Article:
By Wong Choon Mei
Hindraf chairman P Waythamoorthy ticked off Prime Minister Najib Razak for failing to protect and advance the lot of the Indian community in Malaysia.
“Instead of looking into the genuine grievances raised by Hindraf and addressing them objectively, the government plays to the tune and sentiment of racialism as capitalised by certain elements,” Waythamoorthy said in a statement.
The Indian leader is in self-exile in London after fleeing certain arrest under Malaysia’s notorious Internal Security Act, which allows for indefinite imprisonment without trial.
Five other leaders of the outlawed movement – a coalition of Indian rights groups and NGOs – were locked up in December 2007 after organising a mammoth rally the month before.
All five, including Waytha’s brother, Uthayakumar, were released only recently – two in April this year and three earlier this month.
Najib’s supporters have not been shy to ask the five to thank the PM for their freedom. However, Hindraf views their arrests to be illegal in the first place.
Said Waytha: “To date, Hindraf has been demonized by the government with all kinds of allegation and accusation, yet the government fails to see that Hindraf has created an awareness within the public with its sole objective is to ensure an equal and fair treatment in a nation that we call Malaysia.
“If the Prime Minister and his government is really working towards promoting unity, then it should take the trouble to engage all parties and voices genuinely and deepen the solidarity between their people, while respecting their history, culture and their traditions, rather than abusing its power by threatening and intimidating through its machinery which is in line with authoritarianism, intolerance, and a police state.”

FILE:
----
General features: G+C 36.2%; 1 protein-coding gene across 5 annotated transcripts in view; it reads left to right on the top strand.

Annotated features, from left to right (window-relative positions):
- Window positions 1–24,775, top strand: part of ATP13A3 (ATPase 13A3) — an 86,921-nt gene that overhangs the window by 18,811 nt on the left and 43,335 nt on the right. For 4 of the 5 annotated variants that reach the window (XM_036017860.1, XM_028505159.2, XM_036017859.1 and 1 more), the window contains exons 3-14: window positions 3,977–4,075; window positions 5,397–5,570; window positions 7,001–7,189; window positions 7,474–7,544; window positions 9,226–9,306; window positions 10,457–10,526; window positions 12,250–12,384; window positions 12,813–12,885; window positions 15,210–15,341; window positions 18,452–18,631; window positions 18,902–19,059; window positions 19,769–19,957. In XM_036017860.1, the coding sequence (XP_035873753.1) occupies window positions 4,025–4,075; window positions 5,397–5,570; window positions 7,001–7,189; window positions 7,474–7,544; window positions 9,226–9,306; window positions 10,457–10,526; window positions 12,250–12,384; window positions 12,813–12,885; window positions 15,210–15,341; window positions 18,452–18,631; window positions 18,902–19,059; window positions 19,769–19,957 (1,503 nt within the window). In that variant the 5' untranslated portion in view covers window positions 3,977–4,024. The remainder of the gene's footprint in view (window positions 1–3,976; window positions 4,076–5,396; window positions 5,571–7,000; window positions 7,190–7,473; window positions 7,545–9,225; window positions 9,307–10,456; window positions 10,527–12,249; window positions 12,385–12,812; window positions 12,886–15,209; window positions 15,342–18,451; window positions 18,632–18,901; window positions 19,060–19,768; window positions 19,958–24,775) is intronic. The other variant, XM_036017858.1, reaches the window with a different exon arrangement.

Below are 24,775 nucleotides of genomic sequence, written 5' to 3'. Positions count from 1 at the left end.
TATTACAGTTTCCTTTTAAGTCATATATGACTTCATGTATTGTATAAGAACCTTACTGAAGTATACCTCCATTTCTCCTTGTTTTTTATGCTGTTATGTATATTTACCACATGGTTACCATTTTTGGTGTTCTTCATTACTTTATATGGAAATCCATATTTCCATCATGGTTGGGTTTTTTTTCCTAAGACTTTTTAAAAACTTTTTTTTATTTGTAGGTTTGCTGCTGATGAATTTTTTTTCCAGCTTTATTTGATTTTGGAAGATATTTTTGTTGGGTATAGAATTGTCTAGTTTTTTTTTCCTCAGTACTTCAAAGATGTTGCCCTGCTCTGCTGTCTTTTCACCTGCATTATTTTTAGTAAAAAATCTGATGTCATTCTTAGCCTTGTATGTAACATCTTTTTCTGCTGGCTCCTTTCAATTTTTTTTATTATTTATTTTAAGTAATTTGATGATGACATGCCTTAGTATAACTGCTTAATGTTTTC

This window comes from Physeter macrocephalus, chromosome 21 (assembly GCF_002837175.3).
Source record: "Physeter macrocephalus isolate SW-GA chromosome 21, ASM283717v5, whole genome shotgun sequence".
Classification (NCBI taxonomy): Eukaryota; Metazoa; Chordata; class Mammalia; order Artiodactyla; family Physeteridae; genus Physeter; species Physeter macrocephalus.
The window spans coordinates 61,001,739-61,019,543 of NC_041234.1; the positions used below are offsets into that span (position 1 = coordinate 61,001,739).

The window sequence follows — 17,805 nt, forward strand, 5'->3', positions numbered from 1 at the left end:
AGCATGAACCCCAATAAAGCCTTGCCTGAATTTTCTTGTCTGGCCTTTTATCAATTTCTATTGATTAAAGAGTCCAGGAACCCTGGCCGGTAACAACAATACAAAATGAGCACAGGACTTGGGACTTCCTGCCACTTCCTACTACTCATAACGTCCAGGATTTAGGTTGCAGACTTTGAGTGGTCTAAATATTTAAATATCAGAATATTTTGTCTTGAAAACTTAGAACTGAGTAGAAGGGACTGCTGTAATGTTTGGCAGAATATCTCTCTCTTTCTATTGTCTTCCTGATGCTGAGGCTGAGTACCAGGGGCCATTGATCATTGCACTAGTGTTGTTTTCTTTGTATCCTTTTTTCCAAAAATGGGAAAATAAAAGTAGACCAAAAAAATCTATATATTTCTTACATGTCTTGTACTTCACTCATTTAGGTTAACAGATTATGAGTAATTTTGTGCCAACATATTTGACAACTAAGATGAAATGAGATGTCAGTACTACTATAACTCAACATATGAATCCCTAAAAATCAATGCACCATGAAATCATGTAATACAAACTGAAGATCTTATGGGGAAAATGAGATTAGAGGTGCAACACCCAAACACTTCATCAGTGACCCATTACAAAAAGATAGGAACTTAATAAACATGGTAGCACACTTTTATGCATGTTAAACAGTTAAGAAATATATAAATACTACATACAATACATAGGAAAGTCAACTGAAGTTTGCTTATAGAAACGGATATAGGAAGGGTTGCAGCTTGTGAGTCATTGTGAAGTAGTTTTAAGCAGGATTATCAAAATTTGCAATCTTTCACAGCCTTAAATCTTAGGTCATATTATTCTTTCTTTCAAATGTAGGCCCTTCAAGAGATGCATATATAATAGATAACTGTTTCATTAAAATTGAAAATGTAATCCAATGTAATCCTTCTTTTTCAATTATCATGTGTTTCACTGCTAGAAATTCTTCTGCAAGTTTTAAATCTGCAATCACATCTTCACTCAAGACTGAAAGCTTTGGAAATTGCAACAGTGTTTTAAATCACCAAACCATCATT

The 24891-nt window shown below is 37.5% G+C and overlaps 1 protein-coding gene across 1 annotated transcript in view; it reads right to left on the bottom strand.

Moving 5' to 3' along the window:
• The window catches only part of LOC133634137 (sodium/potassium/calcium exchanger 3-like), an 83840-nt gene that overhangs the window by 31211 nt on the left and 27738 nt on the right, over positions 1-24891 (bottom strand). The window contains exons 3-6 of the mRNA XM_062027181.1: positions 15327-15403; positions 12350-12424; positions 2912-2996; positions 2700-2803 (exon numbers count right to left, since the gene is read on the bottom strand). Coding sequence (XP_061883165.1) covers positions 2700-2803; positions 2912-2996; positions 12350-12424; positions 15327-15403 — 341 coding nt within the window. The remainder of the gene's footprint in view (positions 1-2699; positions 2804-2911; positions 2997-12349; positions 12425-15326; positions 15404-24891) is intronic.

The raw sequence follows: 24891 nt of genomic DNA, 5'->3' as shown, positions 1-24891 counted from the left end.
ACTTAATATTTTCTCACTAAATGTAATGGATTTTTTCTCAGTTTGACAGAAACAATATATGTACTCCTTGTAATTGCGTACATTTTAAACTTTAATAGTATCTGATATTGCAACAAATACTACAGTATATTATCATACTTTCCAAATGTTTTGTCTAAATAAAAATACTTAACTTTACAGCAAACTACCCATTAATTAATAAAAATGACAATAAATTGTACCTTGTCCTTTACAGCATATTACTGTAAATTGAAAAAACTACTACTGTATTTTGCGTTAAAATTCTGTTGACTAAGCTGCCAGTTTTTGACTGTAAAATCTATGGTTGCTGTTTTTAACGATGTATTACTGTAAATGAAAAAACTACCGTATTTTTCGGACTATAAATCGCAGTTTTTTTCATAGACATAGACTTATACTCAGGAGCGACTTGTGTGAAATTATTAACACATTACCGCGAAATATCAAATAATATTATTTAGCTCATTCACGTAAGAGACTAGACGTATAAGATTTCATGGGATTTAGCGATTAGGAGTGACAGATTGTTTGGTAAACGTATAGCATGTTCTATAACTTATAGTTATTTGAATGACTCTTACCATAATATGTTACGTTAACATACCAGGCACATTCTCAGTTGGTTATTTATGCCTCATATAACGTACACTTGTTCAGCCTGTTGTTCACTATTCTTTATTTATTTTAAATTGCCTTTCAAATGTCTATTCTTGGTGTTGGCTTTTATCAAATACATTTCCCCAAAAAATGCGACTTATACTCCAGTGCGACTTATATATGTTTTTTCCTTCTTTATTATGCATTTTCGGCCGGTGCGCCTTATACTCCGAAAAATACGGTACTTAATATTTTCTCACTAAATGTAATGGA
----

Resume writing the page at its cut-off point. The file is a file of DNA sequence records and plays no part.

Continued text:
A callous PM
Waytha also slammed Najib, who had threatened further action, for trying to intimidate Hindraf.
Earlier this week, the prime minister had suddenly turned around, chiding Hindraf for complaining that four of the five detainees were forced to sign conditional letters of release before being allowed to leave the Kamunting Detention Centre.
One of them, M Manoharan – the DAP assemblyman for Kota Alam Shah – also called for all Malaysians born from Independence Day August 31, 1957 onwards to be be accorded Bumiputra or indigenous people status.
“The warning issued by the Prime Minister is one that is callous in nature without regard for the suffering of the minorities, in particular the poor and neglected ones across the board and their sentiments to create a better Malaysia for all,” Waytha said.
“In what way were the statements made by the Hindraf leaders extreme in nature? How can the call by the Hindraf leaders against the review on the release of the Hindraf detainees and accordingly, the equal and fairer treatment towards all Malaysian-born be construed as extreme in nature when the Prime Minister shouts out for One Malaysia?”